Social norms-the unspoken commonsense rules about acceptable social behavior-are crucial in understanding the underlying causes and intents of people's actions in narratives. For example, underlying an action such as “wanting to call cops on my neighbor” are social norms that inform our conduct, such as “It is expected that you report crimes.” We present SOCIAL CHEMISTRY, a new conceptual formalism to study people's everyday social norms and moral judgments over a rich spectrum of real life situations described in natural language. We introduce SOCIAL-CHEM-101, a large-scale corpus that catalogs 292k rules-of-thumb such as “It is rude to run a blender at 5am” as the basic conceptual units. Each rule-of-thumb is further broken down with 12 different dimensions of people's judgments, including social judgments of good and bad, moral foundations, expected cultural pressure, and assumed legality, which together amount to over 4.5 million annotations of categorical labels and free-text descriptions. Comprehensive empirical results based on state-of-the-art neural models demonstrate that computational modeling of social norms is a promising research direction. Our model framework, NEURAL NORM TRANSFORMER, learns and generalizes SOCIAL-CHEM-101 to successfully reason about previously unseen situations, generating relevant (and potentially novel) attribute-aware social rules-of-thumb.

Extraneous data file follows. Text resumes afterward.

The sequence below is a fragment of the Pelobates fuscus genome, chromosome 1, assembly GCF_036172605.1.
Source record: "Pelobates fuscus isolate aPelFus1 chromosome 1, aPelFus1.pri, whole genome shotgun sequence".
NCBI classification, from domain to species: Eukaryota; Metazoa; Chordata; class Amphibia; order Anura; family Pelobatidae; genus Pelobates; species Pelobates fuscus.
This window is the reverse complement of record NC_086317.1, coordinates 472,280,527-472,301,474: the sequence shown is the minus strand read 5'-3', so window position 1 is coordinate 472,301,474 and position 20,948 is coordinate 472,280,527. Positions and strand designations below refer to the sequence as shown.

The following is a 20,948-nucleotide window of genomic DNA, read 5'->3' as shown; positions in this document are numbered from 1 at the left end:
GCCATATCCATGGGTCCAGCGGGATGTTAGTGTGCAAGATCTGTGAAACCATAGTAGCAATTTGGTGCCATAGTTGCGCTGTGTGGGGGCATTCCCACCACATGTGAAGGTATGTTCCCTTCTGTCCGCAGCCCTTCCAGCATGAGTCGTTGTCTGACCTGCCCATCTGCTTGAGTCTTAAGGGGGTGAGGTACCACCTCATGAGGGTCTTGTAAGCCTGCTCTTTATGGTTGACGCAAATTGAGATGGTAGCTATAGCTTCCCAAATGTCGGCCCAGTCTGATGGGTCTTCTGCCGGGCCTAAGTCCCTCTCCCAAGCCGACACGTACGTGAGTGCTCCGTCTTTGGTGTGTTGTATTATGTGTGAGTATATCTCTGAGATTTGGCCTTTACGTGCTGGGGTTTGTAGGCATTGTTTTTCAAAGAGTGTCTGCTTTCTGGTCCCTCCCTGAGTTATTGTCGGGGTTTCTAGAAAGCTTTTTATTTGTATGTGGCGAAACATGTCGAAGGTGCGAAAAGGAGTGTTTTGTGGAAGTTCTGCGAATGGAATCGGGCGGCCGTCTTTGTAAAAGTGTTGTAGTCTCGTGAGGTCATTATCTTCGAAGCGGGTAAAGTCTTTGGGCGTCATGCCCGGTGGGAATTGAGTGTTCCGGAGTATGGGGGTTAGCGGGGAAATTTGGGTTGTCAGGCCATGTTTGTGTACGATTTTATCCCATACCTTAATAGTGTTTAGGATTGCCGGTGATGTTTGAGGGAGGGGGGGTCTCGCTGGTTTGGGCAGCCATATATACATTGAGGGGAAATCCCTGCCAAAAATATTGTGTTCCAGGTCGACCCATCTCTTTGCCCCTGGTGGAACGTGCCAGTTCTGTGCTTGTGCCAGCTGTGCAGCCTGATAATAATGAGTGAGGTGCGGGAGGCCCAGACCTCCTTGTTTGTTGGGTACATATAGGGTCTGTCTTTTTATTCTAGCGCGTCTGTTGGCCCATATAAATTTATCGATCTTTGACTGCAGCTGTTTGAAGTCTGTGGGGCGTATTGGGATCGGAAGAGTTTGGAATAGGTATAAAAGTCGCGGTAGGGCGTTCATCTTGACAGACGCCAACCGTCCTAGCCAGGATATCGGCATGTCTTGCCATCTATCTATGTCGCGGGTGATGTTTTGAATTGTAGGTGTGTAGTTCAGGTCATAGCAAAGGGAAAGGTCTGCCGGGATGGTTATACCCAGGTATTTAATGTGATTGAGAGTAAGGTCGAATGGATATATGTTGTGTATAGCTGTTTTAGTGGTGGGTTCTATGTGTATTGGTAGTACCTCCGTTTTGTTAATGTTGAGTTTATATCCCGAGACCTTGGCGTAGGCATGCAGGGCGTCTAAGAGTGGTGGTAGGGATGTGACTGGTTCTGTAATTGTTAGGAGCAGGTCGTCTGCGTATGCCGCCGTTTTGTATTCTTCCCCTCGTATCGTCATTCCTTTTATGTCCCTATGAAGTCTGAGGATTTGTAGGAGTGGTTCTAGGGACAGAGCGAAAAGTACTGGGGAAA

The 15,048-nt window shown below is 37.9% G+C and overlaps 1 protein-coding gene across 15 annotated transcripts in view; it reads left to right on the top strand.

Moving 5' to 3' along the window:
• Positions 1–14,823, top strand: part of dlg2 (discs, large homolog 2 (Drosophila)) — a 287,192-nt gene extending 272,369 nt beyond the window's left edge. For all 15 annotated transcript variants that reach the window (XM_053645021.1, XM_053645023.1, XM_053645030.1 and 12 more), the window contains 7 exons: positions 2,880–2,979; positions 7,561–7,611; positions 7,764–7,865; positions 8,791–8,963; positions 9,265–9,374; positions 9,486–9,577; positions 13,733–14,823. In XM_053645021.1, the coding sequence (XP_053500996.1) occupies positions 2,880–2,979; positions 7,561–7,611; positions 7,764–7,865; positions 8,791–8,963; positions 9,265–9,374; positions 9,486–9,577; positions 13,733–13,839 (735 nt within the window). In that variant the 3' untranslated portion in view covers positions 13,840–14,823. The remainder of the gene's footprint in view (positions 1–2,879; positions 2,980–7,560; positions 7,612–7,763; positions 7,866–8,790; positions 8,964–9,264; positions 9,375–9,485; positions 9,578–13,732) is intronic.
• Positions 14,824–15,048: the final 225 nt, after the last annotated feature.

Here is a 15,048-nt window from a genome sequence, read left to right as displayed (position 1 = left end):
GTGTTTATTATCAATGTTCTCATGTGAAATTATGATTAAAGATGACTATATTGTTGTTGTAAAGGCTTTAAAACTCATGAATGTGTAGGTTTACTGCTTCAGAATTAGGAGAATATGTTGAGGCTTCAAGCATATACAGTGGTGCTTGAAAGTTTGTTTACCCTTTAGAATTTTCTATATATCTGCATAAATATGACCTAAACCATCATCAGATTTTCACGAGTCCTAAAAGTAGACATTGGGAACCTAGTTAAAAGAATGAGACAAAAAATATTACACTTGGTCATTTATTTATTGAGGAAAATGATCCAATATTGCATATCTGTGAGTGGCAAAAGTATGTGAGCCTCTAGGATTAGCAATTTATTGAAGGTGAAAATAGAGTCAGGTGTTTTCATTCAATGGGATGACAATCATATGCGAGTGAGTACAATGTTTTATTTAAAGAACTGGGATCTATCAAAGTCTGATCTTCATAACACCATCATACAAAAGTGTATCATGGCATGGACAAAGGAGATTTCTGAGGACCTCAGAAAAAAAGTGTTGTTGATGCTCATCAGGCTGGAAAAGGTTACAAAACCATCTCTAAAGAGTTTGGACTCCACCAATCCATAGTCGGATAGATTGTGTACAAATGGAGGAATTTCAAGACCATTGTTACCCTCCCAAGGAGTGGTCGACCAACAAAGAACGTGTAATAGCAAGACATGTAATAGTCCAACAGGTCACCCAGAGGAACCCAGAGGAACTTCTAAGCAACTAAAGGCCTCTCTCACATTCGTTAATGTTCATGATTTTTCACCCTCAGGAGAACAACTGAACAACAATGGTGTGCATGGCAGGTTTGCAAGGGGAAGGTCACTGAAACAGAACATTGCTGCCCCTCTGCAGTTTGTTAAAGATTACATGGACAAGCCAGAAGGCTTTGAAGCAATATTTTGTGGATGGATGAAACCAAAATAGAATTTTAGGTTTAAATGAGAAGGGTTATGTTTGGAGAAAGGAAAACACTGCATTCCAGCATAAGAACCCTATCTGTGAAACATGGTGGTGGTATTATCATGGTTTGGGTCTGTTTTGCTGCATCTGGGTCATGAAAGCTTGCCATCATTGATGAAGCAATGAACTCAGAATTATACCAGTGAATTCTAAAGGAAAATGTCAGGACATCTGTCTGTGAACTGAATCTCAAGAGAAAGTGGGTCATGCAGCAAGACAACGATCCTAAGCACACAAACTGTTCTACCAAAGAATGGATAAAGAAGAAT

|Title of host publication||EMNLP 2020 - 2020 Conference on Empirical Methods in Natural Language Processing, Proceedings of the Conference|
|Publisher||Association for Computational Linguistics (ACL)|
|Number of pages||18|
|State||Published - 2020|
|Event||2020 Conference on Empirical Methods in Natural Language Processing, EMNLP 2020 - Virtual, Online|
Duration: 16 Nov 2020 → 20 Nov 2020
|Name||EMNLP 2020 - 2020 Conference on Empirical Methods in Natural Language Processing, Proceedings of the Conference|
|Conference||2020 Conference on Empirical Methods in Natural Language Processing, EMNLP 2020|
|Period||16/11/20 → 20/11/20|
Bibliographical noteFunding Information:
The authors would like to thank Nicholas Lourie, Rowan Zellers, and Chandra Bhagavatula. This material is based upon work supported by the National Science Foundation Graduate Research Fellowship under Grant No. DGE1256082, and in part by NSF (IIS-1714566), DARPA CwC through ARO (W911NF15-1-0543), DARPA MCS program through NIWC Pacific (N66001-19-2-4031), and Allen Institute for AI.
© 2020 Association for Computational Linguistics